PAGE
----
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Will the Last Investment Banker Left in Manhattan Please Turn Out the Lights?

3 min readBy: Josh Barro

When I wrote last month about New York Governor David Paterson’s plan to close New York state’s $15 billion budget gap, I noted as one of its greatest strengths that it does not include any income taxA tax is a mandatory payment or charge collected by local, state, and national governments from individuals or businesses to cover the costs of general government services, goods, and activities. increase. New York City already has the country’s highest top rate for personal income tax—10.498%—and a further increase would make the city uncompetitive at a time when it can ill afford to lose wealthy residents to other jurisdictions.

Yesterday, State Sen. Eric Schneiderman introduced a bill to raise the state’s top tax rate from 6.85% to 10.3%, matching California for the top statewide rate in the country. The proposal is presented as a substitute for the governor’s proposals, but it is in fact a substantially larger tax increase—nearly $6 billion per year (if the estimates hold up, which they often don’t) instead of between $3 and $4 billion.

Schneiderman’s proposal adds three brackets to New York’s income tax: the 10.3% statewide rate would apply to incomes over $1 million (as it does in California). For incomes over $500,000, New York State would match New Jersey’s top rate of 8.97%. A bracket of 8.25% would start at $250,000.

Since New York City has its own income tax with a top rate of 3.648%, this proposal would make New York City home to the four highest state-local income tax rates in the country: the 10.498% rate it already applies to incomes over $50,000; an 11.898% rate on incomes over $250,000; a 12.618% rate on incomes over $500,000; and an astounding 13.948% rate on incomes over $1,000,000. (And some members of the New York City Council are discussing a city income tax increase on top of all this!)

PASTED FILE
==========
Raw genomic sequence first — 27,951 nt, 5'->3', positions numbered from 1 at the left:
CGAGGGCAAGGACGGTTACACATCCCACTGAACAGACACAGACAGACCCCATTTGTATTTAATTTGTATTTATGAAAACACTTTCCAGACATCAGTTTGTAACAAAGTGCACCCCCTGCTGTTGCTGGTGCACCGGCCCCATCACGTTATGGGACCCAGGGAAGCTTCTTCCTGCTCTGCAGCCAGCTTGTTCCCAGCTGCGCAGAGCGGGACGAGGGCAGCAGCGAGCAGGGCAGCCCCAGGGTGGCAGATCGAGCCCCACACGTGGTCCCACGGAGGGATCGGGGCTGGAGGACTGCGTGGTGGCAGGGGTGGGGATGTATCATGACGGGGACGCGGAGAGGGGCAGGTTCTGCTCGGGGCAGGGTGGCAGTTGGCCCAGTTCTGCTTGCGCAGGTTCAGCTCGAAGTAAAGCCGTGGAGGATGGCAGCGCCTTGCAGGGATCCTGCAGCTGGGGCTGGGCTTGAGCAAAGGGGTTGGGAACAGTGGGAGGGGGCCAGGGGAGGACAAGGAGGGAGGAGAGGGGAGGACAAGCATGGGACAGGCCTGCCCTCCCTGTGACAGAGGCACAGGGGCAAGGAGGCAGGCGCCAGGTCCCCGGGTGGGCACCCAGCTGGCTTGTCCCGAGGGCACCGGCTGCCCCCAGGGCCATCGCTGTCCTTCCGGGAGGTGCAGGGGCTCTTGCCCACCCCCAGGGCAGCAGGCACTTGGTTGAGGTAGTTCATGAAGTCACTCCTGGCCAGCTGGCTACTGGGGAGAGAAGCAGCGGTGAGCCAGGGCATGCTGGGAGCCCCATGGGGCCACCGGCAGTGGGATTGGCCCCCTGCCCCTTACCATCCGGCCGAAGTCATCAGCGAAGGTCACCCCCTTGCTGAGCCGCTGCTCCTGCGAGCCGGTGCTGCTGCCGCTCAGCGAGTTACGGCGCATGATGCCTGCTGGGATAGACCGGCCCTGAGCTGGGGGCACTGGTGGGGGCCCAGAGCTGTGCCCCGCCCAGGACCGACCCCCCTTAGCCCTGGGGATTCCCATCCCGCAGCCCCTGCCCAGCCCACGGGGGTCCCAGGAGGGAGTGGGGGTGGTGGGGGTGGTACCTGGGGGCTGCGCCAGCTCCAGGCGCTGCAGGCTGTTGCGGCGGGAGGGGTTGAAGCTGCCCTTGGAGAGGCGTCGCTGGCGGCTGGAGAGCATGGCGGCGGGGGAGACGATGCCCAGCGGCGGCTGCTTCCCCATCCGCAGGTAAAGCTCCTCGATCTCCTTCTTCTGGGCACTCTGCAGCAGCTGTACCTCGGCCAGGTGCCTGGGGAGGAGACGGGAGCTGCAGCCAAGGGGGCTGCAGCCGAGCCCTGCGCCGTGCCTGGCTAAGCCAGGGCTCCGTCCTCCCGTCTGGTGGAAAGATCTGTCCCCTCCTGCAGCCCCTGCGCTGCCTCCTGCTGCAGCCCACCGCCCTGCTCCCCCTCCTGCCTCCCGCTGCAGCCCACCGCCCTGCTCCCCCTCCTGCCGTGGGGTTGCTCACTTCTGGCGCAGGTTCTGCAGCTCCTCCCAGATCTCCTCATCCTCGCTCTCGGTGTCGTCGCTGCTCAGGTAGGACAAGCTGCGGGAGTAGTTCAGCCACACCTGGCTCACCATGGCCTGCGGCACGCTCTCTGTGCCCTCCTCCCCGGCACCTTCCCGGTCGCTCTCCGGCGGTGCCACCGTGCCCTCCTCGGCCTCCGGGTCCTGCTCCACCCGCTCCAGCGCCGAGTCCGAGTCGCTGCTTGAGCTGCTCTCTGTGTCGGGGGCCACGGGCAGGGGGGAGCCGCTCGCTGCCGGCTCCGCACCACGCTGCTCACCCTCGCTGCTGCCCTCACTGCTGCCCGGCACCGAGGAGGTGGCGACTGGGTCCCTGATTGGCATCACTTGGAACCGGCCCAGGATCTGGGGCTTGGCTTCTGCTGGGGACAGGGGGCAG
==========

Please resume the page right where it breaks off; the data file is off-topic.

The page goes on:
Like most parts of the country, New York City has many residents who have lost their jobs and are figuring out what to do next. However, the newly jobless senior investment banker is someone with more options than your average laid-off worker. Some of these people have enough money that they can retire. Others can afford to sit out for a couple of years and wait for market (or tax) conditions to improve. Most can afford to move across the country to take a new job. Those starting their own firms have great latitude about where to do so. Do New York politicians really want to tell these people to go away?

Connecticut, with a top personal income tax rate of 5%, saw an influx of finance firms from New York over the last two decades. This tax change would make the dislocated all the more likely to gravitate toward Greenwich and Stamford for their next endeavors—or even to New Jersey, whose 8.97% top rate would look like a picnic compared to those across the river in NYC.

New York doesn’t need to shoot itself in the foot. Governor Paterson has put forward a plan that closes the state’s budget gap without any change to income tax rates. Paterson’s plan is imperfect, though many of its planks increase revenue while moving in the direction of sound tax policy. Schnedierman’s plan, on the other hand, would move the city and the state in a very negative direction.